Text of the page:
Thursday Thought: Weird Work Hours Increase Your Risk of Stroke
If you are constantly changing your sleep and eating habits, or have rotating work shifts, you could be more likely to have a stroke. A new study from the Texas A&M Health Science Center College of Medicine found that the constant change in daily routine makes it harder to maintain a regular 24-hour cycle.
“A person on a shift work schedule, especially on rotating shifts, challenges, or confuses, their internal body clocks by having irregular sleep-wake patterns or meal times,” professor David Earnest, the study's lead researcher, said.
During research on animal models, the researchers found that shift work schedules were linked to severe strokes, which cause brain damage and the loss of sensation and limb movement.
Researchers say it's the disruption to the body clock, radically changing the sleep schedule every few days, that can cause such health risks. They also found that these effects were more prevalent in males than females.
“These sex differences might be related to reproductive hormones. Young women are less likely to suffer strokes, as compared with men of a similar age, and when they do, the stroke outcomes are likely to be less severe. In females, estrogen is thought to be responsible for this greater degree of neuroprotection,” said Farida Sohrabji, one of the study's researchers.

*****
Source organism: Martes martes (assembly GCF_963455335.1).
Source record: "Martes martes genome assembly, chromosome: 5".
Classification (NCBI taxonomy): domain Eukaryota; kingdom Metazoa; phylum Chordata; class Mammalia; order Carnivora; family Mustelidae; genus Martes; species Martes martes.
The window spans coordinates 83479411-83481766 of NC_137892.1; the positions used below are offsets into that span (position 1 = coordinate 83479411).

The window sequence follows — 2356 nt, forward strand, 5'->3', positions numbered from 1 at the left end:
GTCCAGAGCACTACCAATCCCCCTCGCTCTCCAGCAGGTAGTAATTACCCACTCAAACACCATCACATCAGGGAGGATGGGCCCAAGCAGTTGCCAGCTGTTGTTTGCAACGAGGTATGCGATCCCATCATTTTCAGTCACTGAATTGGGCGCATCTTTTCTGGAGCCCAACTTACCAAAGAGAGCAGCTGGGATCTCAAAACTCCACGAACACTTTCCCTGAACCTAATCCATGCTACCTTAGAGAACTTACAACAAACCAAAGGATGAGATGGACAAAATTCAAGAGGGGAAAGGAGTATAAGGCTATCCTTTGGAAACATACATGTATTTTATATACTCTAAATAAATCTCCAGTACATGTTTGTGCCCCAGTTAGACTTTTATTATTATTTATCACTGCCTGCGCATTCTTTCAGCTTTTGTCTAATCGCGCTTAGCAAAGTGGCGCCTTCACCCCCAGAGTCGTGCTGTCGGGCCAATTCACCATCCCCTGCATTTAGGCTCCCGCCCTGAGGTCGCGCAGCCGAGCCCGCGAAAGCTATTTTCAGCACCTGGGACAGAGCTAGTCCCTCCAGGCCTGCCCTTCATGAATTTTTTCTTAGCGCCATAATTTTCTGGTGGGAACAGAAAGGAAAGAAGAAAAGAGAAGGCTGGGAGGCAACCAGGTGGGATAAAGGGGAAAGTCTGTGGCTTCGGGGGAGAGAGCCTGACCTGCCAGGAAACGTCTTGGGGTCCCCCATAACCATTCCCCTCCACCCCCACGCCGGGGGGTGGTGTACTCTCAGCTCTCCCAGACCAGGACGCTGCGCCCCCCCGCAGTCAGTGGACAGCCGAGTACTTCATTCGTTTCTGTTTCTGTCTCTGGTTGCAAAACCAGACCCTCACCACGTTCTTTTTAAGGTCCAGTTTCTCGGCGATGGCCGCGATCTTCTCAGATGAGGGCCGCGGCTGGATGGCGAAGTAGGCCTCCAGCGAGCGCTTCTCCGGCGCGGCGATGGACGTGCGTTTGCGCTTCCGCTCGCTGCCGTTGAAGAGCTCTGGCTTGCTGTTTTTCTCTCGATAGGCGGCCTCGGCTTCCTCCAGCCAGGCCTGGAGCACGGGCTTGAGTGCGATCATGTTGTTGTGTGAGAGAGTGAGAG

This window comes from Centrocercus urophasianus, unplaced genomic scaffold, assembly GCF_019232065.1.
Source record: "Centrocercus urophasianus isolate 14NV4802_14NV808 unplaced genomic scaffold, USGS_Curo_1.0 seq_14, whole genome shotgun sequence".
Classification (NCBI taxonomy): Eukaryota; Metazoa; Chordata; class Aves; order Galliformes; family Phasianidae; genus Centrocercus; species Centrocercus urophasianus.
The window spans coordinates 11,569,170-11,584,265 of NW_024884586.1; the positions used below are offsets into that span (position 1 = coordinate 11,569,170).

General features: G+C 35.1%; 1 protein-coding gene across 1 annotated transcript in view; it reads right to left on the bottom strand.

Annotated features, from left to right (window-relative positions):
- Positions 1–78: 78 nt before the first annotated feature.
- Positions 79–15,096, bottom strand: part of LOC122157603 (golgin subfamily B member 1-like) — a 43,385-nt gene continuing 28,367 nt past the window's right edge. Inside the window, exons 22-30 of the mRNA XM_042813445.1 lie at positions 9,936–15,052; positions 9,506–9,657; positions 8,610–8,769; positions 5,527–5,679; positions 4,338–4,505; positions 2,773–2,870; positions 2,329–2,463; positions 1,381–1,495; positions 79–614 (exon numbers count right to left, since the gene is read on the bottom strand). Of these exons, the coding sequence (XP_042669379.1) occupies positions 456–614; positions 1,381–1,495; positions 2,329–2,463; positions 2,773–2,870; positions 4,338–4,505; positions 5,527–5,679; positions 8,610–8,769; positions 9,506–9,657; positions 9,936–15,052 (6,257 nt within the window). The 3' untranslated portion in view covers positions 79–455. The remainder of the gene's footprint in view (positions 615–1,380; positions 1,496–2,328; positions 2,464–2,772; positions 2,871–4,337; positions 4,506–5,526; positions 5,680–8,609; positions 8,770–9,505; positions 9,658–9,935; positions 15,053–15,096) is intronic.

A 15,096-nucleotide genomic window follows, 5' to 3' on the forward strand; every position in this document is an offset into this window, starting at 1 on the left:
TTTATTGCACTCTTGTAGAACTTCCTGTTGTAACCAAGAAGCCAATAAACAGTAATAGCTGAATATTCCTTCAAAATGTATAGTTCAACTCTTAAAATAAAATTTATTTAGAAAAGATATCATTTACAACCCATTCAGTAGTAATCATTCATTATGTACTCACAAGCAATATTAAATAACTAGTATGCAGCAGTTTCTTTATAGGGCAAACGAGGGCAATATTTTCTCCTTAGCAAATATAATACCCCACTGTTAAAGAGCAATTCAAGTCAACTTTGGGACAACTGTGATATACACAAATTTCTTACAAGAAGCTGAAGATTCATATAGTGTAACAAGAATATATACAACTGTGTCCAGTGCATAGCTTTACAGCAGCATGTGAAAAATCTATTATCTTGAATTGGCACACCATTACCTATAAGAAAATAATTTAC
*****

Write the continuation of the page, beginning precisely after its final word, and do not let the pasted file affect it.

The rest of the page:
If you do have an irregular sleep schedule, Earnest suggests maintaining regular meal times.
“This research has clear implications for shift workers with odd schedules, but probably extends to many of us who keep schedules that differ greatly from day-to-day, especially from weekdays to weekends,” Earnest said. “These irregular schedules can produce what is known as ‘social jet lag,’ which similarly unwinds our body clocks so they no longer keep accurate time, and thus can lead to the same effects on human health as shift work.”